While in the park on Sunday, I noticed a child jump for joy as she threw a paper airplane into the air. I then remembered a profound bit of wisdom from a famous scientist. I’m not going to mention his name, but he was famous enough that my undergraduate Biology professors drove 3 cars of interested students 20 minutes to hear him speak at another college.
His talk was decent, but the most memorable part for me was the Q and A following the talk. A portion of his talk was dedicated to the importance of conveying information about the environment to the general public. Naturally, someone in the audience asked a question about how we can get children excited about science in the age of computers, smartphones and entertainment at the fingertips.
His answer boiled down to “Let the kids explore!” He said when he was a kid he would go down to the pond and catch frogs in a bucket. He didn’t just walk on a nature hike with every tree and fern pre-labeled; he just wandered around in the woods. In short, he advocated we simply need to expose kids to nature and let them run wild. I think he would have approved of this video from Nature Explore.
Looking back in my life, I can relate. When I was young I spent a decent portion of my time exploring the woods behind my house, or catching fireflies at night. What’s more, I’ve heard similar things from scientists in other fields. I have heard a Nobel Prize winning chemist speak poetically about “playing” with chemicals as a child, by consulting a large book of chemistry and performing reactions that wouldn’t blow himself up.
So why do I bring this up now?
It’s ok to be amazed by science. For people working in laboratories, listening to discoveries on the news, or even hearing politicians argue about the state of science, science itself can seem very dry. It’s as if science is something to be afraid of or something that requires constant vigilance. But there is another aspect of science. For me, science is the art of understanding how the world works, but, like any art, it is ok to step back and breathe for a second. The biologist can admire the soft glow of the GFP or the dance of a folding protein, the chemist should listen to the symphony of the bubbling chemicals or the light show of a reaction, and the field researcher can stand in awe of nature for a moment even as he or she documents it.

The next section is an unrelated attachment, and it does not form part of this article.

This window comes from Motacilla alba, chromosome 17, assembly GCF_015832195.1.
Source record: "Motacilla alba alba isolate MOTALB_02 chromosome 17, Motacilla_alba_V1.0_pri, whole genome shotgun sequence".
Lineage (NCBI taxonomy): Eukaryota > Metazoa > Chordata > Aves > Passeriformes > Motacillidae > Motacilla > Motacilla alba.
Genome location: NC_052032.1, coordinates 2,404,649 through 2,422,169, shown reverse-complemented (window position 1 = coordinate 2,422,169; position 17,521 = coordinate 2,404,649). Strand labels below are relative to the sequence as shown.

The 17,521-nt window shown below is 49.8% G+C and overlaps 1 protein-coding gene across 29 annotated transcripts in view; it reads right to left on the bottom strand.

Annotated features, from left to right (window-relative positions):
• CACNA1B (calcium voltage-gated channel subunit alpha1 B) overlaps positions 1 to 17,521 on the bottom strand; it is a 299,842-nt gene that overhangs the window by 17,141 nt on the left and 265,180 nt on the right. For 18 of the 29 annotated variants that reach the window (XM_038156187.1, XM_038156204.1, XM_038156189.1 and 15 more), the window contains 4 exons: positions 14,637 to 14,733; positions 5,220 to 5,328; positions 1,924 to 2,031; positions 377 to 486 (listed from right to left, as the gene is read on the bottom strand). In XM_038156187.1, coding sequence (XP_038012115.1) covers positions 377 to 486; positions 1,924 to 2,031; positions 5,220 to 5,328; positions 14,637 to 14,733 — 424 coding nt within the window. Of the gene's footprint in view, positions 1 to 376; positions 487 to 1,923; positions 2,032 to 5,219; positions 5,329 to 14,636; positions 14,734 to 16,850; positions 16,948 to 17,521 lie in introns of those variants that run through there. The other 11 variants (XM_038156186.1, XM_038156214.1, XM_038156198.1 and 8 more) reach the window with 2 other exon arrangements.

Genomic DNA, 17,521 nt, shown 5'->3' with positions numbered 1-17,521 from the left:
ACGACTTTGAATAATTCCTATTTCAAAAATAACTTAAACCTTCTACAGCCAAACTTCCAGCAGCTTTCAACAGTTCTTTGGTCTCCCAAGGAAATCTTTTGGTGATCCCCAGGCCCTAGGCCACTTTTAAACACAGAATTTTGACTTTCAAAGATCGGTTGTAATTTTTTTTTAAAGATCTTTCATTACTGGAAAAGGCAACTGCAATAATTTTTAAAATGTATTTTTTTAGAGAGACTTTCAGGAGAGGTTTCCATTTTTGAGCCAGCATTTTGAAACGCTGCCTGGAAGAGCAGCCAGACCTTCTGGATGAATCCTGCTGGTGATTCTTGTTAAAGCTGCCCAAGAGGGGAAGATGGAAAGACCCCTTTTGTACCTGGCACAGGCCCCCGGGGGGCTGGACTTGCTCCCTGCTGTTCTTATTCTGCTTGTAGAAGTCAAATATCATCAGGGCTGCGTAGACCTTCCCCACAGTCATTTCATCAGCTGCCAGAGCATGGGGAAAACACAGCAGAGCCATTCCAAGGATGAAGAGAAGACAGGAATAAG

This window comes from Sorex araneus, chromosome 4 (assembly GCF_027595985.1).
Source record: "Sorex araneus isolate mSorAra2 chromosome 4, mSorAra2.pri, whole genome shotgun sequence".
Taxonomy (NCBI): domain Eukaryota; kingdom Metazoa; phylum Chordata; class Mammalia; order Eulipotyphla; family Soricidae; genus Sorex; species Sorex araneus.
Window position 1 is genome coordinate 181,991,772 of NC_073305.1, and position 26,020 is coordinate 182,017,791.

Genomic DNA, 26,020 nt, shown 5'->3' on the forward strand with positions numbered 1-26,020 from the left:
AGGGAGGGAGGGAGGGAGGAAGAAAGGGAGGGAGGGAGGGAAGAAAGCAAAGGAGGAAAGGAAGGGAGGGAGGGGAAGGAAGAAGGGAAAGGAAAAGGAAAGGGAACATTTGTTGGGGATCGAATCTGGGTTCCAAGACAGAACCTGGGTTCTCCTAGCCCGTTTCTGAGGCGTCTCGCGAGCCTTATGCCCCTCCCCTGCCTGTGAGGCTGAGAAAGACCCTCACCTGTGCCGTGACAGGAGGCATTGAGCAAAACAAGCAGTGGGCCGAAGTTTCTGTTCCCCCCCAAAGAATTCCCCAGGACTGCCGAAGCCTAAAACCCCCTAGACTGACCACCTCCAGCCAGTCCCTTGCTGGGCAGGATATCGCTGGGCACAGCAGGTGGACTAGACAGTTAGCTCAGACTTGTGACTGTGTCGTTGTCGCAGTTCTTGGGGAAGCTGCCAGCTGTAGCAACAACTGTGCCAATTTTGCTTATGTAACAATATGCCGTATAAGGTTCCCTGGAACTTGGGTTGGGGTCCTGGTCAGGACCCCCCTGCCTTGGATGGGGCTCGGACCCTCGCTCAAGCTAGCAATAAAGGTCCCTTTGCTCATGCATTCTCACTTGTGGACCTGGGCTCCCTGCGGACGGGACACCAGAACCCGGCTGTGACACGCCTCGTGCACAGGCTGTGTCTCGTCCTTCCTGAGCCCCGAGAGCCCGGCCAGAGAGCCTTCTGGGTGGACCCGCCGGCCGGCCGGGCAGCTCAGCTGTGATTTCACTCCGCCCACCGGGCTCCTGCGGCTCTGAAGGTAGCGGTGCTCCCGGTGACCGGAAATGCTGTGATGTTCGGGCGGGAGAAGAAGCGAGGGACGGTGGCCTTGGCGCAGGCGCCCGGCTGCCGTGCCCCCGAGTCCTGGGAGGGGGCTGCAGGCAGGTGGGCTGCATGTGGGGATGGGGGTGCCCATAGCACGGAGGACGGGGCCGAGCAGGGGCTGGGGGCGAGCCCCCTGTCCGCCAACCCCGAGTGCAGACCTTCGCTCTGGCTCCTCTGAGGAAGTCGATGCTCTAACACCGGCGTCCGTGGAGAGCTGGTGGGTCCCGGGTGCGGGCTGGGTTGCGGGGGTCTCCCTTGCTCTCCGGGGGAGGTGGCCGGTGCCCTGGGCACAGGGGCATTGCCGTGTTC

For those of us who do science professionally, it’s important that we remember this not just for our own sanity (to remind us why we do science), but also that this is what gets people started with science. Just as seeing a beautiful painting may inspire a child to paint, seeing a chemical reaction may inspire a child to try science on their own.
And kids can accomplish great things – they don’t have to wait until they’ve been through twenty years of school to come up with the next amazing idea. Recently Marvel Entertainment revealed the finalist of the Captain America Civil War Challenge, a contest for girls ages 15-18 to submit innovative ideas for STEM based projects. Just watching the video, I was amazed at the ideas these young women have developed. While they are high school age, you can bet that they had an existing passion for science that has developed over time, and didn’t just suddenly decide to participate in the contest on a whim.
So today, whether you are doing cutting edge research, simply making a piece of paper fly through the air, or even just watching the clouds in the sky, take a second to take a deep breath and for just a moment, let yourself be amazed.
The Motley Advocate (Editor)
Motley Advocate is a Christian, a biologist, a writer and an amateur at many other things. He doesn’t have a twitter but you can e-mail him at firstname.lastname@example.org